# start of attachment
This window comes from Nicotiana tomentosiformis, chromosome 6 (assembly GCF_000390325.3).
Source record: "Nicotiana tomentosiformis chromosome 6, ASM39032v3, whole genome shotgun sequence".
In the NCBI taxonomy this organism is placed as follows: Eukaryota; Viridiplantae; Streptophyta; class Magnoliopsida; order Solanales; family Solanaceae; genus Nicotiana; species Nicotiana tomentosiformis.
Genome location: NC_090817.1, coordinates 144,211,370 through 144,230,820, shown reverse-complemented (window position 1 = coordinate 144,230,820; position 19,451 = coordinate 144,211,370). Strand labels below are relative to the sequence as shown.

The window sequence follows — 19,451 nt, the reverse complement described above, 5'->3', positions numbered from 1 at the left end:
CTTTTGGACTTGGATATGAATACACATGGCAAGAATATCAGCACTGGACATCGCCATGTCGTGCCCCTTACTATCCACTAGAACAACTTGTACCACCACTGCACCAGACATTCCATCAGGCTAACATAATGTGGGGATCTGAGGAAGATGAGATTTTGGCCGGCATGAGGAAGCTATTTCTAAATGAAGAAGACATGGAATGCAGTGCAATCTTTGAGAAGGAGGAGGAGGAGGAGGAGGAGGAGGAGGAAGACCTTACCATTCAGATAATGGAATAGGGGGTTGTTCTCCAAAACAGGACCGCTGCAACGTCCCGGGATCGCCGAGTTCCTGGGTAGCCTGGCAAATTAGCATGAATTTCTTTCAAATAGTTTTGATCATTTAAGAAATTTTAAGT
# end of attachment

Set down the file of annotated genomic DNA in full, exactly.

This window comes from Nicotiana tomentosiformis, chromosome 6 (assembly GCF_000390325.3).
Source record: "Nicotiana tomentosiformis chromosome 6, ASM39032v3, whole genome shotgun sequence".
In the NCBI taxonomy this organism is placed as follows: Eukaryota; Viridiplantae; Streptophyta; class Magnoliopsida; order Solanales; family Solanaceae; genus Nicotiana; species Nicotiana tomentosiformis.
Genome location: NC_090817.1, coordinates 144,211,370 through 144,230,820, shown reverse-complemented (window position 1 = coordinate 144,230,820; position 19,451 = coordinate 144,211,370). Strand labels below are relative to the sequence as shown.

The window sequence follows — 19,451 nt, the reverse complement described above, 5'->3', positions numbered from 1 at the left end:
CTTTTGGACTTGGATATGAATACACATGGCAAGAATATCAGCACTGGACATCGCCATGTCGTGCCCCTTACTATCCACTAGAACAACTTGTACCACCACTGCACCAGACATTCCATCAGGCTAACATAATGTGGGGATCTGAGGAAGATGAGATTTTGGCCGGCATGAGGAAGCTATTTCTAAATGAAGAAGACATGGAATGCAGTGCAATCTTTGAGAAGGAGGAGGAGGAGGAGGAGGAGGAGGAGGAAGACCTTACCATTCAGATAATGGAATAGGGGGTTGTTCTCCAAAACAGGACCGCTGCAACGTCCCGGGATCGCCGAGTTCCTGGGTAGCCTGGCAAATTAGCATGAATTTCTTTCAAATAGTTTTGATCATTTAAGAAATTTTAAGT